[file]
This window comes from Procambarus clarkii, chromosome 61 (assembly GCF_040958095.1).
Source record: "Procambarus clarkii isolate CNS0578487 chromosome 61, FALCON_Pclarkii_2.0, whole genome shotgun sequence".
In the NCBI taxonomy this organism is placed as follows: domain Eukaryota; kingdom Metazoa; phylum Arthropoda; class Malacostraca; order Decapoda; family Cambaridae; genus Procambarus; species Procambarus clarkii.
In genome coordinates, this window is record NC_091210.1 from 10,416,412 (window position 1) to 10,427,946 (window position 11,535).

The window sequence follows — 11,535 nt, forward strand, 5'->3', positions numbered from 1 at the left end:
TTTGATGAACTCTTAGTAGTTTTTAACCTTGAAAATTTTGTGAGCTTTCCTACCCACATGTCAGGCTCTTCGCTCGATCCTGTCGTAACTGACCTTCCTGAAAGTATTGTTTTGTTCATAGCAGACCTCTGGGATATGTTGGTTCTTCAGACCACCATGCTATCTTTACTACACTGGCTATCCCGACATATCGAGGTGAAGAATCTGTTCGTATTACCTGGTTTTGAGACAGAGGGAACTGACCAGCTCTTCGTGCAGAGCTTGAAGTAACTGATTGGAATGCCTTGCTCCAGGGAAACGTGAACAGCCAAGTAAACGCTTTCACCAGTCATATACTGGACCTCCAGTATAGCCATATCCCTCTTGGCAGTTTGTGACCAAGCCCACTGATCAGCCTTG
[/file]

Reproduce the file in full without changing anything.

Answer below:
This window comes from Procambarus clarkii, chromosome 61 (assembly GCF_040958095.1).
Source record: "Procambarus clarkii isolate CNS0578487 chromosome 61, FALCON_Pclarkii_2.0, whole genome shotgun sequence".
In the NCBI taxonomy this organism is placed as follows: domain Eukaryota; kingdom Metazoa; phylum Arthropoda; class Malacostraca; order Decapoda; family Cambaridae; genus Procambarus; species Procambarus clarkii.
In genome coordinates, this window is record NC_091210.1 from 10,416,412 (window position 1) to 10,427,946 (window position 11,535).

The window sequence follows — 11,535 nt, forward strand, 5'->3', positions numbered from 1 at the left end:
TTTGATGAACTCTTAGTAGTTTTTAACCTTGAAAATTTTGTGAGCTTTCCTACCCACATGTCAGGCTCTTCGCTCGATCCTGTCGTAACTGACCTTCCTGAAAGTATTGTTTTGTTCATAGCAGACCTCTGGGATATGTTGGTTCTTCAGACCACCATGCTATCTTTACTACACTGGCTATCCCGACATATCGAGGTGAAGAATCTGTTCGTATTACCTGGTTTTGAGACAGAGGGAACTGACCAGCTCTTCGTGCAGAGCTTGAAGTAACTGATTGGAATGCCTTGCTCCAGGGAAACGTGAACAGCCAAGTAAACGCTTTCACCAGTCATATACTGGACCTCCAGTATAGCCATATCCCTCTTGGCAGTTTGTGACCAAGCCCACTGATCAGCCTTG